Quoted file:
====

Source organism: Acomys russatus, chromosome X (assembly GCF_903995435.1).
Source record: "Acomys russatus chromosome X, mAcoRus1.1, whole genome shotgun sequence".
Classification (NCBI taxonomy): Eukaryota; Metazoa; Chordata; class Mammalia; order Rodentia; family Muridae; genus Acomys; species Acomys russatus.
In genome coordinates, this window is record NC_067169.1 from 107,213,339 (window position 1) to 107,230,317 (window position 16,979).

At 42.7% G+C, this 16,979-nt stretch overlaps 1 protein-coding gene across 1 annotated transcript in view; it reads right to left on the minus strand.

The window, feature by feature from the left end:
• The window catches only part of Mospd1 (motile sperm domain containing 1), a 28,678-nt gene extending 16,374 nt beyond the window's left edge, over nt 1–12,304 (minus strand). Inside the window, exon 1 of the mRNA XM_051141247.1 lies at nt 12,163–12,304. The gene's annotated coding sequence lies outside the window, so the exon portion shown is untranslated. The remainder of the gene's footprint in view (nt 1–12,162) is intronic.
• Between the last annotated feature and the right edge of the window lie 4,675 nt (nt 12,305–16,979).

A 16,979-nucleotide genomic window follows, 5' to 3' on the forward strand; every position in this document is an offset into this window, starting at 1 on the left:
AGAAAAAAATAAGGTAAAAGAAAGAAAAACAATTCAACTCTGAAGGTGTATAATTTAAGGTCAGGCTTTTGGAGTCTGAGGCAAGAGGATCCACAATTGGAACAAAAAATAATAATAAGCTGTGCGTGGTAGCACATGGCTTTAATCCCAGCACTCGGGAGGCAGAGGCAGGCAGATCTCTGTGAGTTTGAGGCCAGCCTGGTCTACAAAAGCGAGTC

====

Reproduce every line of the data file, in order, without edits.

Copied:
Source organism: Acomys russatus, chromosome X (assembly GCF_903995435.1).
Source record: "Acomys russatus chromosome X, mAcoRus1.1, whole genome shotgun sequence".
Classification (NCBI taxonomy): Eukaryota; Metazoa; Chordata; class Mammalia; order Rodentia; family Muridae; genus Acomys; species Acomys russatus.
In genome coordinates, this window is record NC_067169.1 from 107,213,339 (window position 1) to 107,230,317 (window position 16,979).

At 42.7% G+C, this 16,979-nt stretch overlaps 1 protein-coding gene across 1 annotated transcript in view; it reads right to left on the minus strand.

The window, feature by feature from the left end:
• The window catches only part of Mospd1 (motile sperm domain containing 1), a 28,678-nt gene extending 16,374 nt beyond the window's left edge, over nt 1–12,304 (minus strand). Inside the window, exon 1 of the mRNA XM_051141247.1 lies at nt 12,163–12,304. The gene's annotated coding sequence lies outside the window, so the exon portion shown is untranslated. The remainder of the gene's footprint in view (nt 1–12,162) is intronic.
• Between the last annotated feature and the right edge of the window lie 4,675 nt (nt 12,305–16,979).

A 16,979-nucleotide genomic window follows, 5' to 3' on the forward strand; every position in this document is an offset into this window, starting at 1 on the left:
AGAAAAAAATAAGGTAAAAGAAAGAAAAACAATTCAACTCTGAAGGTGTATAATTTAAGGTCAGGCTTTTGGAGTCTGAGGCAAGAGGATCCACAATTGGAACAAAAAATAATAATAAGCTGTGCGTGGTAGCACATGGCTTTAATCCCAGCACTCGGGAGGCAGAGGCAGGCAGATCTCTGTGAGTTTGAGGCCAGCCTGGTCTACAAAAGCGAGTC